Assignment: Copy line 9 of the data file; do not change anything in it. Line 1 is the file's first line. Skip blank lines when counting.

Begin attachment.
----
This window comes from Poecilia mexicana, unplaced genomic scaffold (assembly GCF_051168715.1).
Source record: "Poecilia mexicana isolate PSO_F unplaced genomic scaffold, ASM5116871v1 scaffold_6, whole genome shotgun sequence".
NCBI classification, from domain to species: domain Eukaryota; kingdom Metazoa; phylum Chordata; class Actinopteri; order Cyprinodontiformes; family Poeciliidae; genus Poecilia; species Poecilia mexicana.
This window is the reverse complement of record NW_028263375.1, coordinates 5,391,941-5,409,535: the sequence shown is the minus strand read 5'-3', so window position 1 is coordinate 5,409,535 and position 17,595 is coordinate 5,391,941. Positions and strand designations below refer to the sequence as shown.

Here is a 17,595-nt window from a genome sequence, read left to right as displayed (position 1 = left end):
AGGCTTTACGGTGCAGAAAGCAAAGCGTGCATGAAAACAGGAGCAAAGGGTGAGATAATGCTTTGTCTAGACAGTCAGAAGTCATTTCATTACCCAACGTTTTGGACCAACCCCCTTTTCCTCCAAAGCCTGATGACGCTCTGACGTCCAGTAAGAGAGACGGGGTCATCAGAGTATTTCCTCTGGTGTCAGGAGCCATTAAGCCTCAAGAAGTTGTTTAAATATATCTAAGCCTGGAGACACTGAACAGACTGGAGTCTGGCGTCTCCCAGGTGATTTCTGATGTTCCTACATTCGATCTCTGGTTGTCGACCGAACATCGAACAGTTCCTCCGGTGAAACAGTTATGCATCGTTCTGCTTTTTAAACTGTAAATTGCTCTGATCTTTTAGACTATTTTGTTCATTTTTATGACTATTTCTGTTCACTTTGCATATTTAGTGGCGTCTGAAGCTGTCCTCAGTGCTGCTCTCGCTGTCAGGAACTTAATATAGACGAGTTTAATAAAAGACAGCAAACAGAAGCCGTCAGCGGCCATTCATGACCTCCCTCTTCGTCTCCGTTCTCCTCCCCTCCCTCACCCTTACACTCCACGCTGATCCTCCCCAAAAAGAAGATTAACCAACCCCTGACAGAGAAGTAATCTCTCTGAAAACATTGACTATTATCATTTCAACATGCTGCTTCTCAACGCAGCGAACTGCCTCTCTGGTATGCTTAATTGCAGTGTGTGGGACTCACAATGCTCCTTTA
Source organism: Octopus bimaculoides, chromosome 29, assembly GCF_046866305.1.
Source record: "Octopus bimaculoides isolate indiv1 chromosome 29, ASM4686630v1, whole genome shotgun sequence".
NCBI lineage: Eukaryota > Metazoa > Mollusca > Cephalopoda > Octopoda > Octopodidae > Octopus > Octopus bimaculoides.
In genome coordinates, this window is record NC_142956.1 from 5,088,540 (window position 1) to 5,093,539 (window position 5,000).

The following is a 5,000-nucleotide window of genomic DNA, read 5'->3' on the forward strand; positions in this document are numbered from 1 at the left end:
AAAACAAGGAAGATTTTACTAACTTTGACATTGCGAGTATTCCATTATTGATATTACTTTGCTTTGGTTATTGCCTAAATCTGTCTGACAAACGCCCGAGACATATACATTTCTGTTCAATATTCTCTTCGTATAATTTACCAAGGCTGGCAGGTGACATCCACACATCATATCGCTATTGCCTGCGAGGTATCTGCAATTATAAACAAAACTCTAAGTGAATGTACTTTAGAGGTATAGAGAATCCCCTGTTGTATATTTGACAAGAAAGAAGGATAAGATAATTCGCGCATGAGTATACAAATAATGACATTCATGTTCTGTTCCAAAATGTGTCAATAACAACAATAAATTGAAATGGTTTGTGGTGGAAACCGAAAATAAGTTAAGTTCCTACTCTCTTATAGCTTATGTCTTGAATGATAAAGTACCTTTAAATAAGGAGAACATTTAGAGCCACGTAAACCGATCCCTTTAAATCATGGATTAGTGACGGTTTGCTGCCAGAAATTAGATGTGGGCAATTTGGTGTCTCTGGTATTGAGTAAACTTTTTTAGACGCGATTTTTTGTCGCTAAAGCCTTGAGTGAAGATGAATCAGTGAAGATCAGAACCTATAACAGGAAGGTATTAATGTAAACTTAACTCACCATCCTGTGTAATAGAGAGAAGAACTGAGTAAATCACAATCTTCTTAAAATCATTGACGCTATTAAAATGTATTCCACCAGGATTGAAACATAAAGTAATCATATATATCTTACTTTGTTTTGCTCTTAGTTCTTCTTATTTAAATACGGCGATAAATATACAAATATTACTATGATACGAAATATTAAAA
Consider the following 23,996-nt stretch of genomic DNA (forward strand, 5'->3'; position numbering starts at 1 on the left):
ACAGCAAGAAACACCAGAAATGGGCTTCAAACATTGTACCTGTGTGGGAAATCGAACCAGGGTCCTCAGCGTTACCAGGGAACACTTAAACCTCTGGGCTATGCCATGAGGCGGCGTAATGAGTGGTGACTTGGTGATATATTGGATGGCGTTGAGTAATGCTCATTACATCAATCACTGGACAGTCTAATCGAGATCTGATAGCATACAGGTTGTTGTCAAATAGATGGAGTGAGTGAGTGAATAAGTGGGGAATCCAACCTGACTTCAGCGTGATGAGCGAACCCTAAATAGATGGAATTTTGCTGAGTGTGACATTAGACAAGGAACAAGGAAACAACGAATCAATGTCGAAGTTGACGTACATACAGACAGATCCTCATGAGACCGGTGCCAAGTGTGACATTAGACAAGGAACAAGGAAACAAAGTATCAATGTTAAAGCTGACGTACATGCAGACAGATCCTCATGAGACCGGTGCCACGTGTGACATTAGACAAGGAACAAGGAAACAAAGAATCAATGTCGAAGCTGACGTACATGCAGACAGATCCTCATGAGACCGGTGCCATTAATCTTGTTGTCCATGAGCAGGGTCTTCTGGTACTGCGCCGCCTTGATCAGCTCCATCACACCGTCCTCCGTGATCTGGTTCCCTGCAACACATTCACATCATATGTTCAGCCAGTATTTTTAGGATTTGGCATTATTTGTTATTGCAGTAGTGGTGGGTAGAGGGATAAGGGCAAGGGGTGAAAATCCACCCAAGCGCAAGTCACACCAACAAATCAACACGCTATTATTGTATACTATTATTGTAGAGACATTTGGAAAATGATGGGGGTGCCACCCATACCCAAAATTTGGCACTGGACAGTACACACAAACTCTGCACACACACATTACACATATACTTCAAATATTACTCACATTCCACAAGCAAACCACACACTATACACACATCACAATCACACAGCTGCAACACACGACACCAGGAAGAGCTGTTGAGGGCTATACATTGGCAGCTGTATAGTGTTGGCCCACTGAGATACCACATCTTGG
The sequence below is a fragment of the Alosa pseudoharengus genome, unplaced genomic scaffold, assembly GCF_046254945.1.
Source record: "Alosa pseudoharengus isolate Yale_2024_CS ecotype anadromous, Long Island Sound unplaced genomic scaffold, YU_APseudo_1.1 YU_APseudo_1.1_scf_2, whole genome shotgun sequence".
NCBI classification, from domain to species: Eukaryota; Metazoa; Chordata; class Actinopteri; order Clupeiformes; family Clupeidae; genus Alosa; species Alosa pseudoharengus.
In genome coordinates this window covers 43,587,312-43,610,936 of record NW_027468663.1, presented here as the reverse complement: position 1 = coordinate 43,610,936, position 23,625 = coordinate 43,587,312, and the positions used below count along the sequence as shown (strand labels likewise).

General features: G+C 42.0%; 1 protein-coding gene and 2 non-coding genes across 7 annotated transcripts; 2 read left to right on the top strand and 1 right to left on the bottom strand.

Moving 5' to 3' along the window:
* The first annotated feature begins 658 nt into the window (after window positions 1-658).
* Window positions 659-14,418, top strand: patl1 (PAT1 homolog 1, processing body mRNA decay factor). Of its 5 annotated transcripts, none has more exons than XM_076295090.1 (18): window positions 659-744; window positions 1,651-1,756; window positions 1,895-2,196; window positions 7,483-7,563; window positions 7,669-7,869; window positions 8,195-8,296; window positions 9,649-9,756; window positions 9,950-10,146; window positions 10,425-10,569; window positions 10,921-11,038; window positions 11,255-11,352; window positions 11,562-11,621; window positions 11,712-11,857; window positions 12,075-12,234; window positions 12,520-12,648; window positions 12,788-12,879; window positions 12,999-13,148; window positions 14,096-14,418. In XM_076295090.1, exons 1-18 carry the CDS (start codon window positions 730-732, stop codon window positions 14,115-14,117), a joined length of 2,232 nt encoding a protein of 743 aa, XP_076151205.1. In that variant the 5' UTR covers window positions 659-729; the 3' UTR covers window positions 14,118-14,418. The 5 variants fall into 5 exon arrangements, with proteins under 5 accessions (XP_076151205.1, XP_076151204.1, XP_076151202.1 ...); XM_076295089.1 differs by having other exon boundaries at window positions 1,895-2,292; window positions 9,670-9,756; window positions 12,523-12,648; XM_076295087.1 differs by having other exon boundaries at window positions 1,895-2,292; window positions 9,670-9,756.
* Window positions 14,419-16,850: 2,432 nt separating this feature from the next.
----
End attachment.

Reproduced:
NCBI lineage: Eukaryota > Metazoa > Mollusca > Cephalopoda > Octopoda > Octopodidae > Octopus > Octopus bimaculoides.